KAB: There's a lot there. I am a devout Christian. I am an evangelical.
TS: How would you define evangelical for yourself? I personally consider evangelical involving proselytizing and being out there as opposed to just doing your own thing without proselytizing, but that's my simple viewpoint.
KAB: I don't think I look at it that way. Being an evangelical, I look at it more as my belief is that I am a vessel, a body that God is using to touch the lives of people, touch the lives of others.
TS: To add to what you're saying, in one of your early statements for your 2003 show at San Bernardino, you quoted the early twentieth century French philosopher and Jesuit priest, Pierre Teilhard de Chardin. He was trying to present a twist, saying that perhaps we are spiritual beings having a human experience, as opposed to human beings having spiritual experience. His twist is that the flesh, the body is temporary, but the spirit always exists, though maybe just in a different vessel.
KAB: Yes and I think that's one way how I process things and look at things in my life. I grew up in Christian environment as well. I had always gone to public school my whole life. My parents have always been extremely encouraging in terms of creativity and whatever I decide to do in life. I didn't come from a very strict upbringing. I have some friends who couldn't listen to certain types of music, for example, but I had a very wonderful childhood. When it came time for me to decide to go to college, I had just gotten back into art. I was planning on going to culinary school but then I re-found my love of making art while taking a couple classes in high school. So at the time I was extremely active in church youth group. I grew up in a Baptist church. I chose to go specifically to a Christian university. The main reason for that was that I really wanted to try and understand what does it mean to take this worldview that I have, that I hold to, and that I am passionate about, and integrate it into my lifelong practice as an artist.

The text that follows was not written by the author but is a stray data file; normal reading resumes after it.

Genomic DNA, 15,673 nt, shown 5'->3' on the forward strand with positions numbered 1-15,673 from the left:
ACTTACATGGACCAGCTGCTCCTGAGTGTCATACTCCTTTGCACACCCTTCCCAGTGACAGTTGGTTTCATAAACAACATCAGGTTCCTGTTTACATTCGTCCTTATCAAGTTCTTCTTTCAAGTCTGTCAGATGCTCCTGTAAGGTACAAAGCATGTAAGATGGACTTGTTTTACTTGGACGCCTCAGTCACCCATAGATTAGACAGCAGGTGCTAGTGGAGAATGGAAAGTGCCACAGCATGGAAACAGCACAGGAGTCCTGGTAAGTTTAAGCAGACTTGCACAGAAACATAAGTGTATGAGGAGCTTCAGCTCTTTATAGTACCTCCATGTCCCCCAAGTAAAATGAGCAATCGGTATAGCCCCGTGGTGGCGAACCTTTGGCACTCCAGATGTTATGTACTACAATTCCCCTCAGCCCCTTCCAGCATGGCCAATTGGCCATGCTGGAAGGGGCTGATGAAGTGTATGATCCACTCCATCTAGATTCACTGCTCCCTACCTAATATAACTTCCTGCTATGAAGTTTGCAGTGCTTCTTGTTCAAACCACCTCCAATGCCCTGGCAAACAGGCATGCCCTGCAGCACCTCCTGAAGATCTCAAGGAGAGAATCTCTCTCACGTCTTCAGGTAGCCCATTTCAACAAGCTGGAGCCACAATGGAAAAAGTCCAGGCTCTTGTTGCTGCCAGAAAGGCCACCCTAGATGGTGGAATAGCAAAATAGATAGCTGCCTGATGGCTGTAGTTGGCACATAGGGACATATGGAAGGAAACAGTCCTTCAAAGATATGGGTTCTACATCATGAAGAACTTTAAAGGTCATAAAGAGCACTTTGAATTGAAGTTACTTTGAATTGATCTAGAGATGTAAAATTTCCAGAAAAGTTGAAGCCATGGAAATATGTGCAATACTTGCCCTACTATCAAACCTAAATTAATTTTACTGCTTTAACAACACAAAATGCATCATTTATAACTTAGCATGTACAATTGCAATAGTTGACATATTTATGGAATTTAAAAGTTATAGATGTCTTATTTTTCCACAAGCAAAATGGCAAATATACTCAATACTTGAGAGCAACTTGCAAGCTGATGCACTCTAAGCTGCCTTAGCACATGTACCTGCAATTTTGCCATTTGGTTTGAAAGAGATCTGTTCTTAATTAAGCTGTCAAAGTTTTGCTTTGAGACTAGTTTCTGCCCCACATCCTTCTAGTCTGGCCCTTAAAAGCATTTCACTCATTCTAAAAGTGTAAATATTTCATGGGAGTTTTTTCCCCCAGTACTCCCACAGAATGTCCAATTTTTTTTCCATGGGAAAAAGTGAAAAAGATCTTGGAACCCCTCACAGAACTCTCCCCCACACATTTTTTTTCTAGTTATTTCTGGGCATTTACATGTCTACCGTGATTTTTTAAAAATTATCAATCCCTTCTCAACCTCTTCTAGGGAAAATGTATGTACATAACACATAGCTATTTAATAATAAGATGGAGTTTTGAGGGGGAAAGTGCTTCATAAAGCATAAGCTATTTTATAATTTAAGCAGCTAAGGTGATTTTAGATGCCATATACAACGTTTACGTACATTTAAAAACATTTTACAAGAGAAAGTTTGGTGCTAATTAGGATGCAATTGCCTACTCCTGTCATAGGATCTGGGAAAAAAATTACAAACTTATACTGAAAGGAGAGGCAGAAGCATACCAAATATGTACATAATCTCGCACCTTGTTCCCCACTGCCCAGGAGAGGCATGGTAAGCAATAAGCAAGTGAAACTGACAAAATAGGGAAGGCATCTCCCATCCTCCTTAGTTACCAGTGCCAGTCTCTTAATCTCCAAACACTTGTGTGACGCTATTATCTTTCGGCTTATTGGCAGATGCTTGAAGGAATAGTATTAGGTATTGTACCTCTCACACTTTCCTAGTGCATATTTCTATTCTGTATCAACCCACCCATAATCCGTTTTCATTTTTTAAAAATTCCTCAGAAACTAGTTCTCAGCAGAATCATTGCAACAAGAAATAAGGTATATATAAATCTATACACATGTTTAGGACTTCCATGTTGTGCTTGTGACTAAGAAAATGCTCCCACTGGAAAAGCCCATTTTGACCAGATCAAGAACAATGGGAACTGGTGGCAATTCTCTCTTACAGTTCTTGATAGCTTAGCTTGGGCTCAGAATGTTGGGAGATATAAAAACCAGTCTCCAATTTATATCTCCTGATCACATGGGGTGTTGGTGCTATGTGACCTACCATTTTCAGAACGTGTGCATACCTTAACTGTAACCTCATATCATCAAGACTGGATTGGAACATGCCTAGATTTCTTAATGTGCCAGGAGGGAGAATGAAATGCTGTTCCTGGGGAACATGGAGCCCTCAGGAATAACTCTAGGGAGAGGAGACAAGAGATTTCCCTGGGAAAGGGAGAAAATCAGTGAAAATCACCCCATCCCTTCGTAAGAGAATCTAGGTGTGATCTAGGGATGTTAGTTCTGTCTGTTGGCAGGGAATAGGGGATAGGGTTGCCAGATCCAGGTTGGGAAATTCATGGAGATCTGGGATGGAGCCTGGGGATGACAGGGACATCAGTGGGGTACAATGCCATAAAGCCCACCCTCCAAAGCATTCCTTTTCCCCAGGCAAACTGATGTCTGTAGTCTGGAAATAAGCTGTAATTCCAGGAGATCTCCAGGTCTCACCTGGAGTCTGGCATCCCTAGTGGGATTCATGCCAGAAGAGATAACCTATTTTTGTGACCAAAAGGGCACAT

TS: In terms of the settings for your work, it is either in a domestic setting, clearly an interior space, or an exterior, public setting. Sometimes you are in a park where you are laying in the grass, the playground when you're on the swing, you're behind the building where the mopping is, you're walking on a roadway, you're in a public bathroom on a toilet. In the domestic situation, you're in the bathroom, or the bathtub full of the milk-type substance, overall, you are in environments clearly constructed by man. You are a dweller in this sort of man made world whether it's inside or outside. As opposed to going on a mountaintop that's clearly not man-made, you go to a park that is completely man-made.
KAB: Environment and location are extremely important to the work. For example in the Embodied series, part of the reason for going out to the Salton Sea and going to places like Bombay Beach where this community has been uprooted is because I am interested in that dialogue between the landscape and what's happened to it in terms of man's habitation, then leaving it, and also the history of the sea and how it was created. But then also, locations like a bathroom, which is used in the pieces, Lustration, Sacred Throne, and Submergence, I often think about the idea of what constitutes a sacred space.
TS: Yeah I think that comes through in the Sacred Throne piece because your singing the song of--I didn't quite catch the words but my sense was that it was a song of praise or adulation, but basically the idea seemed to be that in any location you can find relief, whether physical relief like having a bowel movement or pissing, but despite that lowly bodily activity, you can still have revelation. Reinforced by the stall being this kind of private space of contemplation. Literally a monkish cell or confessional booth.